Joyce McMillan: A Budget that ignored 13m Britons

George Osborne delivers his Budget. Tory hopes of winning the election rest on the slightly better off. Picture: PA
George Osborne delivers his Budget. Tory hopes of winning the election rest on the slightly better off. Picture: PA
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GEORGE Osborne made his priorities plain this week by ignoring the country’s underprivileged , writes Joyce McMillan.

By all accounts, Wednesday was a grey day in London; but it did nothing to darken the mood of the Chancellor of the Exchequer, George Osborne, for whom – as he rose in the Commons to make his Budget speech – the rising sun of economic recovery was shining brightly enough to dazzle an entire nation. To roars of approval from the exultant Tory benches, the Chancellor – sporting an ever leaner and hungrier look – declared the deficit in rapid decline, and average household incomes higher than in 2010. And by way of celebration, he splashed out on a few tax breaks, notably for those on the cusp between standard and higher tax rates.

Sturgeon’s hopes of exercising a civilising influence on UK politics seem utterly forlorn

Yet while the better-off working population and pensioners who will benefit most from this budget will have to make their own decisions about how to vote in May – and may well, as in Scotland’s referendum last year, tip the balance towards the status quo – there is one huge, voiceless group in British society whose concerns were not represented at all in George Osborne’s budget. They are the army of those in Britain whose household incomes are not sufficient to meet their basic needs, in terms of food, clothing, energy and housing costs; the 13 million estimated by the Rowntree Trust, last November, to be living in poverty, more than half of them in jobs so poorly paid that they need in-work benefits to meet their basic costs.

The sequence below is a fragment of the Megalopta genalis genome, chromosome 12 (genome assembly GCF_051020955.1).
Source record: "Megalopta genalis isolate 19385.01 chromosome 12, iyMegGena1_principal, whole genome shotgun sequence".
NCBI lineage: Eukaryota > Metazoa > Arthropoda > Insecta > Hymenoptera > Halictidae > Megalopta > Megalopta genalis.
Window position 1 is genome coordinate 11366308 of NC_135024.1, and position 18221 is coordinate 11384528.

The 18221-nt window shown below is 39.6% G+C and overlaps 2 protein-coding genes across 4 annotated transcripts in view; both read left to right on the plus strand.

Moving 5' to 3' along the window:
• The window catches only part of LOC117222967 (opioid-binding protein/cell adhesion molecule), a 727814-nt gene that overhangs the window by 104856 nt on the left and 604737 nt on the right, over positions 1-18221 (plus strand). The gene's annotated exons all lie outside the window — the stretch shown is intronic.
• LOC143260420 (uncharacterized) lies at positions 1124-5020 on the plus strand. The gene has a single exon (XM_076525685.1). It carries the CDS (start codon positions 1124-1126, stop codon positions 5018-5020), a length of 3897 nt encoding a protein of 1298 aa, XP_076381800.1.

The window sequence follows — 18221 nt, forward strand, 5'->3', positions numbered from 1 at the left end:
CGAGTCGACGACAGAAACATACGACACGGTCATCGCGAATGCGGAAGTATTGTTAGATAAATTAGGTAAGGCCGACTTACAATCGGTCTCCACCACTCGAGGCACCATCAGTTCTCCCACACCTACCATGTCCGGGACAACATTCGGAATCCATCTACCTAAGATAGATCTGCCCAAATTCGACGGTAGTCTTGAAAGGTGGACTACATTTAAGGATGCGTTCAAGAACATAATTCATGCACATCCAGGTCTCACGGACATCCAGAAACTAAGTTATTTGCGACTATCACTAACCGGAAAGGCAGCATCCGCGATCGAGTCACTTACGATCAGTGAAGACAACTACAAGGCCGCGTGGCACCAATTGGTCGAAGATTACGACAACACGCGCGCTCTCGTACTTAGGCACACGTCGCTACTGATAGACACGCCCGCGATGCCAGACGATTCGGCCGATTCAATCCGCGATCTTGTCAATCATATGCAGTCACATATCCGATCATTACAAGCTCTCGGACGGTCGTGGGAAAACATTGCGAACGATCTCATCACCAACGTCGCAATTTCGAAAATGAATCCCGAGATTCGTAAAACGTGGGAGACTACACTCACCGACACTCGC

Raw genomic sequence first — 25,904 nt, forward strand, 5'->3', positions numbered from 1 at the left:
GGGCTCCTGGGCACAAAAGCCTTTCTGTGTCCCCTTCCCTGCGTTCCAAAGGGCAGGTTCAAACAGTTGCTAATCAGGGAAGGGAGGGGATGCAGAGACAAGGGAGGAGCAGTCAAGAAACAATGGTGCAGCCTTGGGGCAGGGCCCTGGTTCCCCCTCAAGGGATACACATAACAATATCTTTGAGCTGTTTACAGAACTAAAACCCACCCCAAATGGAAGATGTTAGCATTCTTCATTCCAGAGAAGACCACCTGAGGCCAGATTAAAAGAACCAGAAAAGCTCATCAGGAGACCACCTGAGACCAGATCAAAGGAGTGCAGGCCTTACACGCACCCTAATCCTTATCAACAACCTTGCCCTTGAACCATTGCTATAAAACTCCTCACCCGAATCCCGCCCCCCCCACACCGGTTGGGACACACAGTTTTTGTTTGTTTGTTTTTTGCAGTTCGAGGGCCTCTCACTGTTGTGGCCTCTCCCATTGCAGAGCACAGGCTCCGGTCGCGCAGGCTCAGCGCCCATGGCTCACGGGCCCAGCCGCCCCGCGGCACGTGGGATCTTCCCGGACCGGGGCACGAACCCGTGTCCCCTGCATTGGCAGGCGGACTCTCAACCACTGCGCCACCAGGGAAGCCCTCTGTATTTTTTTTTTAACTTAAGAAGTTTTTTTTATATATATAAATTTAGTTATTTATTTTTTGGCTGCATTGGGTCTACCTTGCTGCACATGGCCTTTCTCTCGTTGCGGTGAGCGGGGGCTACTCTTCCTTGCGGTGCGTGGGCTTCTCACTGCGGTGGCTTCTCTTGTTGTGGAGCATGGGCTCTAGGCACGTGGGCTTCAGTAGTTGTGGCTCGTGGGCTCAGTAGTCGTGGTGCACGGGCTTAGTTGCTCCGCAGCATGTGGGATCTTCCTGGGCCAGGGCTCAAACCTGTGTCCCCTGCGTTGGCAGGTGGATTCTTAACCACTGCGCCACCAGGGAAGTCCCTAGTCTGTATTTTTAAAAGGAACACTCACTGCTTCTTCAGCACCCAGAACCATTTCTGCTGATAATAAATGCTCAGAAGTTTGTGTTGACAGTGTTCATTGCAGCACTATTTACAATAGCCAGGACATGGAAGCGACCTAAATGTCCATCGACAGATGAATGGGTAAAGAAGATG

These figures will, of course, be dismissed by many as ridiculous, everything to do with fecklessness and bad budgeting, nothing to do with the kind of absolute poverty experienced in the 1930s. But these are exactly the same prejudices which were applied to the poor of those days; and they typically cannot survive any real human contact with the families at the cutting edge of Britain’s scandalous 21st century low-pay culture. Last week, Renfrewshire Council published the findings of its own high-powered commission into poverty in the area; the damning verdict was that low pay and insecure employment are now key causes of poverty in this country, and that Ian Duncan Smith’s outsourced welfare system no longer provides anything like an adequate safety net.

And this is the sea of low-level suffering and distress in British society – the food bank archipelago, if you like – that George Osborne, as Chancellor, will not address, and will not even recognise. The growing “in-work” figures of which he boasts so proudly are at least half composed of a strange patchwork of part-time, zero-hours and pseudo-freelance employment, often delivering almost no income. These are the people who have paid the price of the 2008 financial crash, and whose pain we are told – by one high-earning financial “expert” after another – is the necessary price of “repairing” our public finances, and retaining the approval of global financial markets. What is obvious to any observer not blinded by self-interest, though, is that a financial system which demands such blatant injustice and inhumanity as the price of its survival is at best on uncertain political ground, and at worst unsustainable.